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Title:A vehicle of social mobility: utilitarian factors in the rise of Neo-Confucianism in the early Tokugawa period
Author(s):Park, Doyoung
Director of Research:Toby, Ronald P.
Doctoral Committee Chair(s):Toby, Ronald P.
Doctoral Committee Member(s):Ruppert, Brian Douglas; Koslofsky, Craig M.; Chow, Kai-Wing
Department / Program:History
Degree Granting Institution:University of Illinois at Urbana-Champaign
Subject(s):Fujiwara Seika
Hayashi Razan
Abstract:This dissertation explores the utilitarian aspects of the Neo-Confucianism’s rise in the early Tokugawa period. Neo-Confucianism was an important intellectual foundation for political leaders because it served as the cultural medium of Chinese civilization. Since the Kamakura period, Zen monks had monopolized access to Neo-Confucian scholarship to enjoy exclusive political patronage. However, Fujiwara Seika, a Neo-Confucian convert from Zen, changed this situation. He established a private school to train a younger generation of Neo-Confucianists in Kyoto. His school liberated the access to Neo-Confucianism from Zen Buddhism’s institutional grip and expanded the pool of Neo-Confucianism’s followers. Soon, the leaders of Tokugawa politics increased recruitment of Neo-Confucianists to the detriment of Zen monks since the shogunate’s hiring of Hayashi Razan. Some previous scholars have regarded this hiring wave as a sign of Neo-Confucianism’s ideological triumph over Buddhism in Tokugawa politics. However, this dissertation disputes that idea and suggests that Tokugawa leaders preferred Neo-Confucianists because they were more accessible, professional, and economically effective than Zen monks. Successful role models like Razan stimulated the mind of commoners and rōnin, both of whom had lost vehicles of social mobility after Hideyoshi’s separation of peasants and samurai. With the ambition to enhance their social status, commoners found Neo-Confucian scholarship a useful vehicle for social mobility, and these utilitarian motives spread the increasing preference of Neo-Confucianism throughout Tokugawa Japan society.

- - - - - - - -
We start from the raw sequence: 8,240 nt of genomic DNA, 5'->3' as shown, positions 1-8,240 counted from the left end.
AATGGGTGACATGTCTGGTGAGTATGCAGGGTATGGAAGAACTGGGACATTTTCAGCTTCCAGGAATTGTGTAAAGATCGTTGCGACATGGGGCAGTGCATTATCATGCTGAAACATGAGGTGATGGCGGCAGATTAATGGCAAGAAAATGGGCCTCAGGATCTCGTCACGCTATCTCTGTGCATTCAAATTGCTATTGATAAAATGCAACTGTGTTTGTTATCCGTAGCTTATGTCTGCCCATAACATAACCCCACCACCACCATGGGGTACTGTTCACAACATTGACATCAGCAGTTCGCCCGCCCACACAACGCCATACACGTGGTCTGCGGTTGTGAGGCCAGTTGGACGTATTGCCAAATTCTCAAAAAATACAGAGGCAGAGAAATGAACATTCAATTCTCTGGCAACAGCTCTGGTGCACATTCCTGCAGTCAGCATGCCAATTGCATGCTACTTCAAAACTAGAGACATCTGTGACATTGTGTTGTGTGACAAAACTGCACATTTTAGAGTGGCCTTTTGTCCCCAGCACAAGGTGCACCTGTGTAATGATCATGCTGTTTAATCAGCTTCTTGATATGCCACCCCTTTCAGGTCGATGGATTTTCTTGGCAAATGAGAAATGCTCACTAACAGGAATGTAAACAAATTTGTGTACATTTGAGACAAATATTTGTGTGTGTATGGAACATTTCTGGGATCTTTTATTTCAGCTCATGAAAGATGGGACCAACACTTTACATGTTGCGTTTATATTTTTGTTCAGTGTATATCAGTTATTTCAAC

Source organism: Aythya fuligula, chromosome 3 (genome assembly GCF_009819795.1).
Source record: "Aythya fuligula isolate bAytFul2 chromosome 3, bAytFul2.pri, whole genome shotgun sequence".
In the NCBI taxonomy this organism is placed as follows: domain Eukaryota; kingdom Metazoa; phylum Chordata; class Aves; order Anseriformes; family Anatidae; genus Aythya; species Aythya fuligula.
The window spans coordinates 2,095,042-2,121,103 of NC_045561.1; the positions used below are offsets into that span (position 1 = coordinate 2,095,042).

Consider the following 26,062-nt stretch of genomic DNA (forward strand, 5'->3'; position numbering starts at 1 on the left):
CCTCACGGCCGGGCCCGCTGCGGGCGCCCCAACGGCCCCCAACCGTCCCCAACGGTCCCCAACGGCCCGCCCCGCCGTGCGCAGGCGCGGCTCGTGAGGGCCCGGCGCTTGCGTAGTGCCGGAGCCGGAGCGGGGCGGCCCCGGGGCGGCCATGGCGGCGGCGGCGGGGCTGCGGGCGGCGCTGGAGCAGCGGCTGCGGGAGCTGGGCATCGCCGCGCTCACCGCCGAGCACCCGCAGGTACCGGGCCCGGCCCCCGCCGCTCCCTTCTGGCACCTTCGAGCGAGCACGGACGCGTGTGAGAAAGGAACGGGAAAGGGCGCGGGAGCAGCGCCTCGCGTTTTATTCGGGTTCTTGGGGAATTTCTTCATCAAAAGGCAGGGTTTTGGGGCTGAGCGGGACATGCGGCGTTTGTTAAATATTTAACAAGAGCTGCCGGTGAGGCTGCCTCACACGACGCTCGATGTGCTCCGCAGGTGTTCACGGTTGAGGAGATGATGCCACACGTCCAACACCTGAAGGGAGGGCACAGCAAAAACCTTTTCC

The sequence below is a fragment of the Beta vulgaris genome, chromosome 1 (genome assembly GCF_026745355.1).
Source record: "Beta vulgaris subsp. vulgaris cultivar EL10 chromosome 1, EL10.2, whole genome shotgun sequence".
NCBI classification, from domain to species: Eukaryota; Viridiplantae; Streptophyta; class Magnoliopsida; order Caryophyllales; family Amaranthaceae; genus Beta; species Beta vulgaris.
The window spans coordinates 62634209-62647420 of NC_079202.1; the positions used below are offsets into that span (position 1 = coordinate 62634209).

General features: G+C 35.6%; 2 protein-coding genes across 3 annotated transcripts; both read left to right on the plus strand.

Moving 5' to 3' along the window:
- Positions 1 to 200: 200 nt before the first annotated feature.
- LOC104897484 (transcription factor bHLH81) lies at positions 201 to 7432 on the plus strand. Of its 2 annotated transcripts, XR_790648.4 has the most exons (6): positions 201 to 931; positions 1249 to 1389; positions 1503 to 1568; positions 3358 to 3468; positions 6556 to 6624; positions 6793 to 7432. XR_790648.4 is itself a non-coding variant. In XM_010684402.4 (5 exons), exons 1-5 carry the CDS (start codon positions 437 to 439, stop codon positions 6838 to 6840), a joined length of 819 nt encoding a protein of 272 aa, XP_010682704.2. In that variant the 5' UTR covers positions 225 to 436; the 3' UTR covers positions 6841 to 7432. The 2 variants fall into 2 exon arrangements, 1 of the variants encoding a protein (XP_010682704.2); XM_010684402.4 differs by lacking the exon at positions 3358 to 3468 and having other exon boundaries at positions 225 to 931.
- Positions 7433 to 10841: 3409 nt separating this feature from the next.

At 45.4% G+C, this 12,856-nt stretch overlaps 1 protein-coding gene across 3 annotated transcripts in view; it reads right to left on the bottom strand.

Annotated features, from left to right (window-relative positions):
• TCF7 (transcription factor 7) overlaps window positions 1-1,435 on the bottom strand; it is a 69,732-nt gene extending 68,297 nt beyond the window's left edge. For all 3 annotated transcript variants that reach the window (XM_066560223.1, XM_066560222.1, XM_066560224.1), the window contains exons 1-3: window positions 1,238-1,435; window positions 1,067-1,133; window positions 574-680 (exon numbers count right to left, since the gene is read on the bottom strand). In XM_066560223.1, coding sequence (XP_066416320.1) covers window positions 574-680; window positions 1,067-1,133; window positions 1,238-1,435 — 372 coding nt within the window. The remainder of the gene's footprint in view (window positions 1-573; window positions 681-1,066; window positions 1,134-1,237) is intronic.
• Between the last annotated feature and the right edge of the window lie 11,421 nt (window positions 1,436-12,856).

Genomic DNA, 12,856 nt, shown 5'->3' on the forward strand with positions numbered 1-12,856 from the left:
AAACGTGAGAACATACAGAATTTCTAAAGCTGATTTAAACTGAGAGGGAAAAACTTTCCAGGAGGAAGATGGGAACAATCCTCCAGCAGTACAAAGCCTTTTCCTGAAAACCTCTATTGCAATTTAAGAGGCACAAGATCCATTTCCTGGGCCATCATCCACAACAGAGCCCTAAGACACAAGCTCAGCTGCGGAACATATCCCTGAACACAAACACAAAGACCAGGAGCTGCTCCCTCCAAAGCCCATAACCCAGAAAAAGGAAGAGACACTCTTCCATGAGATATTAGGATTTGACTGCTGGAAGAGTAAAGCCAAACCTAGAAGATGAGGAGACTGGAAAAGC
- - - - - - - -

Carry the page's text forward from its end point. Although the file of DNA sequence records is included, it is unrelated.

Issue Date:2013-05-24
Rights Information:Copyright 2013 Doyoung Park
Date Available in IDEALS:2013-05-24
Date Deposited:2013-05

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